gem affected him much as a fine picture affects the artistic. He ran the diamonds through his fingers, then scrutinized them again, more closely this time.
Spike watched him with a slight return of hope. It seemed to him that the boss was wavering. Perhaps, now that he had actually handled the jewels, he would find it impossible to give them up. To Spike, a diamond necklace of cunning workmanship was merely the equivalent of so many "plunks"; but he knew that there were men, otherwise sane, who valued a jewel for its own sake.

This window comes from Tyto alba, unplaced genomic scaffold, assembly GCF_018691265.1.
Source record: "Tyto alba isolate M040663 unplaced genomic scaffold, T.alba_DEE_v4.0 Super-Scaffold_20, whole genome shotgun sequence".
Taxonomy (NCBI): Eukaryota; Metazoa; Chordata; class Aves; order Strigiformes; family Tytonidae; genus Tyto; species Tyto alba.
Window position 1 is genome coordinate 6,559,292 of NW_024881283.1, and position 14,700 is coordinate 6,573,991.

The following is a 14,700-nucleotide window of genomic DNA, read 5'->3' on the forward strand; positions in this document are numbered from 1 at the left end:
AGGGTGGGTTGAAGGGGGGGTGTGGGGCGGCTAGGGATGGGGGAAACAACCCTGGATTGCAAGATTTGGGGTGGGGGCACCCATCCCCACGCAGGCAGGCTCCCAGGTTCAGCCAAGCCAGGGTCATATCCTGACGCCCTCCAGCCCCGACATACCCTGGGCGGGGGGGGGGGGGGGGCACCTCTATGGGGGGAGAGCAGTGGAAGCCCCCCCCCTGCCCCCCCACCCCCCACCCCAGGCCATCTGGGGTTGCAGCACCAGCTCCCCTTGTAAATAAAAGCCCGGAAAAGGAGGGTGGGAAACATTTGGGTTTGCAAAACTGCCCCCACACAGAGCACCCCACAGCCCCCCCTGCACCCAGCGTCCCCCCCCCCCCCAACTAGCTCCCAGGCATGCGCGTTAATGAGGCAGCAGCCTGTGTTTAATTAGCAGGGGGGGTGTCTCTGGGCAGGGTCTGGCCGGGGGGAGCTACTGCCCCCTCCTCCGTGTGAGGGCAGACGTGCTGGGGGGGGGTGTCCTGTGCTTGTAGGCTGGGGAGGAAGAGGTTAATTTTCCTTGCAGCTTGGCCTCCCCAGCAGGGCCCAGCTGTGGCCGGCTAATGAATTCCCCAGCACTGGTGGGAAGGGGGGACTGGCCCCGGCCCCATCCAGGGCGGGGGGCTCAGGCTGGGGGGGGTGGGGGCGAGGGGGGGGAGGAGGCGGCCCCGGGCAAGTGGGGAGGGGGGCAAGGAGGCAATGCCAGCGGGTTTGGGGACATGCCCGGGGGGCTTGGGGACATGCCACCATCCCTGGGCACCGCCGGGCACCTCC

"It's a boid of a necklace, boss," he murmured, encouragingly.
"It is," said Jimmy; "in its way, I've never seen anything much better. Sir Thomas will be glad to have it back."
"Den, you're goin' to put it back, boss?"
"I am," said Jimmy. "I'll do it just before the theatricals. There should be a chance, then. There's one good thing. This afternoon's affair will have cleared the air of sleuth-hounds a little."